Creating muscle-type meat alternatives demands a total rethink of not just the ingredient formulation but the process itself

Since then, RSSL have continued to support manufacturers keen to capitalise on the booming meat-alternatives category by exploring other opportunities - most recently focusing on meatless jerky or biltong. In this instance, the aim is to create a vegan, dried, meat-like snack which is as close to the regular product as possible. A crucial part of the process is specifying and combining ingredients in a way that delivers the characteristically firm and chewy texture.

There is also a growing appetite to expand this category to include more everyday lean meat dishes, such as salmon, chicken and steak. Widely regarded as the next big challenge, they demand very specific textural characteristics which are a world away from the commuted meat texture of a burger or sausage. Creating these muscle-type meat alternatives demands a total rethink of not just the ingredient formulation but the process itself. Both must be aligned to create the required profile and anticipated meaty bite. That’s why analytical techniques, such as microscopy, will be crucial for the development of these types of products.

But this rigorous scientific discipline can also benefit plant-based product development beyond the meat analogue category. 

Plant proteins don’t behave in the same way as milk proteins

Disrupting dairy

Within the dairy alternatives market, one category that has yet to reach its full potential is vegan cheese and this is largely due to issues associated with texture of hard varieties. Animal-based mozzarella cheese, for example, has a distinct ‘stringy-ness’ due to the chemical properties of its main protein, casein, and, crucially, how it is arranged. The problem for vegan formulations is that plant proteins don’t behave in the same way as milk proteins, so you can’t always use the same technology to form the desired network structure.

Creating a non-dairy Cheddar-type cheese is equally challenging. Not only is the flavour profile highly complex, but the inherent microstructure and texture determine the sensory properties, including the distinctive initial bite, chewiness and flavour release. This is because it has a continuous protein network, that acts rather like a sponge and traps the fat to give an elastic initial bite, yet breaks down in the mouth to give the smooth texture and creamy taste consumers enjoy. This is in stark contrast to many of the vegan equivalents which break down in the mouth quickly to create a pasty texture.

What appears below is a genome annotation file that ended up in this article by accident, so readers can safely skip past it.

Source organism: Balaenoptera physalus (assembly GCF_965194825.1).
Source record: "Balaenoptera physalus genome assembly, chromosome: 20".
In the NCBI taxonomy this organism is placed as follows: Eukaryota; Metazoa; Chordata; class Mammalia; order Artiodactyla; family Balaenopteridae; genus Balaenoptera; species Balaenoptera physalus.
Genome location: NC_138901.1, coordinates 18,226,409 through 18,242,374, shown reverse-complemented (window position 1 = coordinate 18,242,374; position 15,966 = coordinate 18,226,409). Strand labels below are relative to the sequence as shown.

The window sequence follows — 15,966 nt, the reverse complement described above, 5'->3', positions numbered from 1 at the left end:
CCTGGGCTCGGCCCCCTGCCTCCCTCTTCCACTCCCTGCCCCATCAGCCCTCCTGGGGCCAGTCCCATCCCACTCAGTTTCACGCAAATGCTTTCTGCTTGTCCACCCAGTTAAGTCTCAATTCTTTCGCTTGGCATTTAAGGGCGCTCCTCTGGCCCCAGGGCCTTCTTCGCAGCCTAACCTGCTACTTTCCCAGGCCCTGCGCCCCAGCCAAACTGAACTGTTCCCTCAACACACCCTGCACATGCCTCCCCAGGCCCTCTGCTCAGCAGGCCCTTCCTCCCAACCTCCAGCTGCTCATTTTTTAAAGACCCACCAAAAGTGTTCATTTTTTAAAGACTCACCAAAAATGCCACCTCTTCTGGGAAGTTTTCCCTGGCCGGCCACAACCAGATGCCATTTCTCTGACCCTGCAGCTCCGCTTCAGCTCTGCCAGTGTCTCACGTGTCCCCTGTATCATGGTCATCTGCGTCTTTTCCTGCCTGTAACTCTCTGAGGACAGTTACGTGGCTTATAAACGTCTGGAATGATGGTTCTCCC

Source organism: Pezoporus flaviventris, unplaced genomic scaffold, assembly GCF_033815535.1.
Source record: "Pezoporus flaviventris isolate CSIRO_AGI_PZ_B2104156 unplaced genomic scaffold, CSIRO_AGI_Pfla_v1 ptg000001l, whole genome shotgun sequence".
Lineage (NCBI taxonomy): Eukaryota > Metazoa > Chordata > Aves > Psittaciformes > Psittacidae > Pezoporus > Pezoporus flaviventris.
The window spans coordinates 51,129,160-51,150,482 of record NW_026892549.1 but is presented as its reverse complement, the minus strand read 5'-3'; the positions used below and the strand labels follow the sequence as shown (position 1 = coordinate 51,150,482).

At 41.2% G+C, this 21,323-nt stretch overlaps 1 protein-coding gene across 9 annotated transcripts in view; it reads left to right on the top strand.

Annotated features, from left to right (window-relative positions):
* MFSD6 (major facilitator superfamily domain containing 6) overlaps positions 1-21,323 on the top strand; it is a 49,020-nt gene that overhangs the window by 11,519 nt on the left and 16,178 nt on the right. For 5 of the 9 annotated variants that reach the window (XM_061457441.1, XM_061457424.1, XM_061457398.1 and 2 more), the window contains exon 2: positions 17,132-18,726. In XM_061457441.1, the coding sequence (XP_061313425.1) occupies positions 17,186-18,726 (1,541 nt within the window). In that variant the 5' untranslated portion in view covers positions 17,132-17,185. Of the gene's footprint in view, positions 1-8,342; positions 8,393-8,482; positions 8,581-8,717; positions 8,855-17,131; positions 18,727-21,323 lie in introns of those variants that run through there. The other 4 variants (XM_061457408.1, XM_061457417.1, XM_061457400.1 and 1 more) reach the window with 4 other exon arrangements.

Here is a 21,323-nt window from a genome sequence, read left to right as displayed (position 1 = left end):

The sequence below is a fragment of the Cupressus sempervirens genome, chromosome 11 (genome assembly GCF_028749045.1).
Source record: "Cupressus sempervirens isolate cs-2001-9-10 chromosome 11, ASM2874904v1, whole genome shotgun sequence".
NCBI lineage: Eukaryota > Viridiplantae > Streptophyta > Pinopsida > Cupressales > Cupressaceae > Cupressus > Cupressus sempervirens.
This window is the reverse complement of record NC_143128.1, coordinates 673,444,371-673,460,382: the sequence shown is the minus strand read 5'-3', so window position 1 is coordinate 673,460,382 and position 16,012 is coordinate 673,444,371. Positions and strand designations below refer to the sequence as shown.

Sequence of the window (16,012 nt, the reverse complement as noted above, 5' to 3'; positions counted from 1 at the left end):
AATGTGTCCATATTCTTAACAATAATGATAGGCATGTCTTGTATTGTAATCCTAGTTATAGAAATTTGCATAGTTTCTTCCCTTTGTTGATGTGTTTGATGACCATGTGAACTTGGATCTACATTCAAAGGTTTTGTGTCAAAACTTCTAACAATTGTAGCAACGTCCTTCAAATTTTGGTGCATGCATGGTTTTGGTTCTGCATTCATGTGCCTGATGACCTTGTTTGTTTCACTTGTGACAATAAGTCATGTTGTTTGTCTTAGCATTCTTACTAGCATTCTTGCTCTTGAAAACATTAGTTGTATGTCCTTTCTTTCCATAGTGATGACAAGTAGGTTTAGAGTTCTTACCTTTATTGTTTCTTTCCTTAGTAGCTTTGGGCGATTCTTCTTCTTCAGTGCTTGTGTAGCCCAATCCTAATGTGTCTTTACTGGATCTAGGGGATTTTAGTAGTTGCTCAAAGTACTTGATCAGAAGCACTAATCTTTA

With arguably little in the vegan arena that currently comes close to meeting consumer expectations, there is a significant opportunity to recognise the value of food microstructure combined with texture analysis and integrate its principals into successful new product development strategies.

Future growth

The plant-based foods market has already come a long way but in many ways is only just getting started. As consumers continue to demand greater variety, manufacturers are under pressure to create exciting concepts, with new ingredients, which deliver appealing tastes and textures. Developing consumer-winning products in this space requires detailed knowledge of the microstructure and physical properties of the primary ingredients; only then can manufacturers hope to create products that tick every box.

Contributed by Carole Bingley, technical specialist in food product development; Mark Auty, food microstructure leader; and Fred Gates, associate principal scientist; all from RSSL.

About RSSL

Reading Scientific Services Limited (RSSL) is a contract research organisation (CRO). We lead the future of innovation in food and consumer products with our team of more than 300 research scientists and product developers. Our innovation and scientific expertise has helped our partners to develop and manufacture products that consumers love and trust in more than 50 markets across the globe. We take a collaborative, agile approach and work alongside our clients as a trusted partner, helping to bring ideas to life and deliver innovative solutions from product concept to pilot plant and full scale manufacture - whether you require short project-based support or fundamental research to assess and analyse wider market issues, RSSL will work with you to arrive at a consumer-winning solution that will put your brand at the forefront of the food industry. Find out more